Google Android to appear on Asus and HP Netbooks

Netbook Revolution Trigger – Asus EEE PC – here with 1GB of RAM, 160GB HDD, 1.6GHz Atom CPU

There is an autodealer near Buffalo NY who fills the TV airwaves with the usual attention getting claptrap –

This is HUGE, HUGE!!!! COME ON DOWN NOW for HUGE DEALS…”

Well I never thought I would resort to such low lying attention getting but this Google Android OS on Netbooks announcement is HUGE!!!!. Here are a few of the media who have picked up on the story:

APCMag – spells out significance adds Ovum and Asus insights

Business Week – where I first saw the story on the Business Exchange best of list

Channel Web – gives supplier side credence to the story

CNET – gives a very good rundown of the technical + business implications

Engadget – shows the gadget gizmo world sees the light

theRegister – the Brits are a bit late but as always the humor is good

Wall Street Journal – broke the story, now you have to pay to play

Now why is this announcement huge? For 6 reasons:

1)Microsoft finally suffers for its bloated OS software. Vista has outrun even Moore’s law  which predicts a doubling in speed and memory capacity of PC’s every 16-20 months.  But Vista requires at least 3-4GB of memory in order to run smoothly with full features. But even with 4GB of memory Vista runs 20-40% slower than Windows XP on identically the same machine(except that max memory allowed with Windows XP is 3GB). In sum for memory bloat and speed of performance Vista cannot match Windows XP. And so it has been rejected on Netbooks.

2)Instead, Microsoft resurrected Windows XP and “allows” a stripped down version to be sold on popular Netbooks from Asus, Dell and HP among others. But Windows XP on a Netbook effectively adds nearly $100 to a $299 price.

3)Even more important, because Windows XP is closed and proprietary, as usual the Netbook vendors are beholden to Microsoft to add the software and device support features they want.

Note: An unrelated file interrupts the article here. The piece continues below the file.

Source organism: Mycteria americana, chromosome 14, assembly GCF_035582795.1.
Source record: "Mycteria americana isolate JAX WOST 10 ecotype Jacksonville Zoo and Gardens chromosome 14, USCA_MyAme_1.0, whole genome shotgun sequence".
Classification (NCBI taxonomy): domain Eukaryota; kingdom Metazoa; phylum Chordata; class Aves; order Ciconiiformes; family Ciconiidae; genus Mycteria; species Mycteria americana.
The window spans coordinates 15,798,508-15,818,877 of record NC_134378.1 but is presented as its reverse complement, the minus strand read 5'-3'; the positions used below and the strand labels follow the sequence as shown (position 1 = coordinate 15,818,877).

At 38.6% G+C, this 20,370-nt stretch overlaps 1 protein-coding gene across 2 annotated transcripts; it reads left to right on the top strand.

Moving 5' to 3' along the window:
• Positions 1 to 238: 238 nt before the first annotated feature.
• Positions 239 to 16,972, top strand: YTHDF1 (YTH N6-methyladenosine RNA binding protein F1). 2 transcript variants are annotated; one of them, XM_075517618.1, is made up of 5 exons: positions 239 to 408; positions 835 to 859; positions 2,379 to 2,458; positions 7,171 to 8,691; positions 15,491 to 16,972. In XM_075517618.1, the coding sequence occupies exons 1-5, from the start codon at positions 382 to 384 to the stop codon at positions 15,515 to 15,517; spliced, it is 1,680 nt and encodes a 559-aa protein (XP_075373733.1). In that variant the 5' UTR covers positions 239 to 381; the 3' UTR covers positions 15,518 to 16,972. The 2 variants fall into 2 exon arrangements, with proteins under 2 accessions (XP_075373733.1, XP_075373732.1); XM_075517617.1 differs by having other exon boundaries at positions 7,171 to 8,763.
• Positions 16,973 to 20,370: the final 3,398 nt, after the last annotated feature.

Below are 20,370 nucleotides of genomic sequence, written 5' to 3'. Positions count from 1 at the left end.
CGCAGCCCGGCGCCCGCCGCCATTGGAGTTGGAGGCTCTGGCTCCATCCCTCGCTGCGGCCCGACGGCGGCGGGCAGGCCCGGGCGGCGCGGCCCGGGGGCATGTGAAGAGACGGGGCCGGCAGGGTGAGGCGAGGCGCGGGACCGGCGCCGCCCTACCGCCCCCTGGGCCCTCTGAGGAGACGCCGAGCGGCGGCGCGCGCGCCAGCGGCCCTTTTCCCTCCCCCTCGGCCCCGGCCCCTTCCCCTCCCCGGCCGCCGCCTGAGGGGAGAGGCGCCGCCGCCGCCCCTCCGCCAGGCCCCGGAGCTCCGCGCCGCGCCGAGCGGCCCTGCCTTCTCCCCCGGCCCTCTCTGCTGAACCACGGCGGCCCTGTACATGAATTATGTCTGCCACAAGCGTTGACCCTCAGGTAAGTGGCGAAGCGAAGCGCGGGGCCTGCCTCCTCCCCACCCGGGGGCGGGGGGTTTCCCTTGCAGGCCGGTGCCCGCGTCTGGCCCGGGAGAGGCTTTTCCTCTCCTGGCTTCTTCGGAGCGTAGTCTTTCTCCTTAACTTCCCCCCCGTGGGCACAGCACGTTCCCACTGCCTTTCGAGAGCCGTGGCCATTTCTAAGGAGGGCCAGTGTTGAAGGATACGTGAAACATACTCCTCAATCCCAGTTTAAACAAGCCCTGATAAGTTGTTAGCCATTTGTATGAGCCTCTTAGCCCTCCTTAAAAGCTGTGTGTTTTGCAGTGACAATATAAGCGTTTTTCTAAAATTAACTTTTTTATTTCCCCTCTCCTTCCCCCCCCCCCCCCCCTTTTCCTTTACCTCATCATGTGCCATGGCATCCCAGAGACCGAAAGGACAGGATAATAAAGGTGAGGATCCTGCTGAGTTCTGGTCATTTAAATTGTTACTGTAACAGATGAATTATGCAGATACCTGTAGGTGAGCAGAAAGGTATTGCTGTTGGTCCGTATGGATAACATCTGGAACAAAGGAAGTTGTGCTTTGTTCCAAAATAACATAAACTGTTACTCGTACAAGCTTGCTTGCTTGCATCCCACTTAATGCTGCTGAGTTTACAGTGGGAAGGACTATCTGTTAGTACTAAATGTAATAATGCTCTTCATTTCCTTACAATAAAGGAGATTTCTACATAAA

4)Enter Google Android which is an Open Source Linux variant with very advanced  GUI touch screen features and the ability to run on mobile phones, embedded devices, as well as Netbooks. Android is free and supported by Google, the new most trusted name in PC computing. Android already has a mobile App library like Apple. It is Open Source so that vendors like Asus, Dell, HP can do their own thing in the software+hardware if they so choose – no waiting for Google(or Microsoft).

5)Netbooks, which represent the convergence of  laptops  and smartphones, will replace smartphones and laptops as the consumer PCphone device of choice – see Wired article here.

6)Google Android is not alone. Ubuntu Netbook  Remix has a number of months of development behind it for the same target market. And Ubuntu and Xandros are by far the most popular and sophisticated of the PC Linux versions. So if Asus, Dell, and HP can’t find a fit with Android they have some excellent Open Source Linux  alternatives. Finally Nokia is making its Symbian OS more open as well.

Netbooks as the PCphone

I predict that Netbooks will have 40%++ of laptop sales as of last quarter 2010. They will also have 20% of Smartphone sales for the next last quarter, 2011. Why ? Because a Netbook weighs less than 2.5 pounds, has a battery life of 4-8 hours now and 10-16 by 2010. It can run a full and free suite of office apps(word processing, spreadsheet, graphis, and presentation software),  provide cloud and Web connectivity with a super browser plus other connectivity apps – all with a full QWERTY keyboard and 10 inch diagonal touch screen.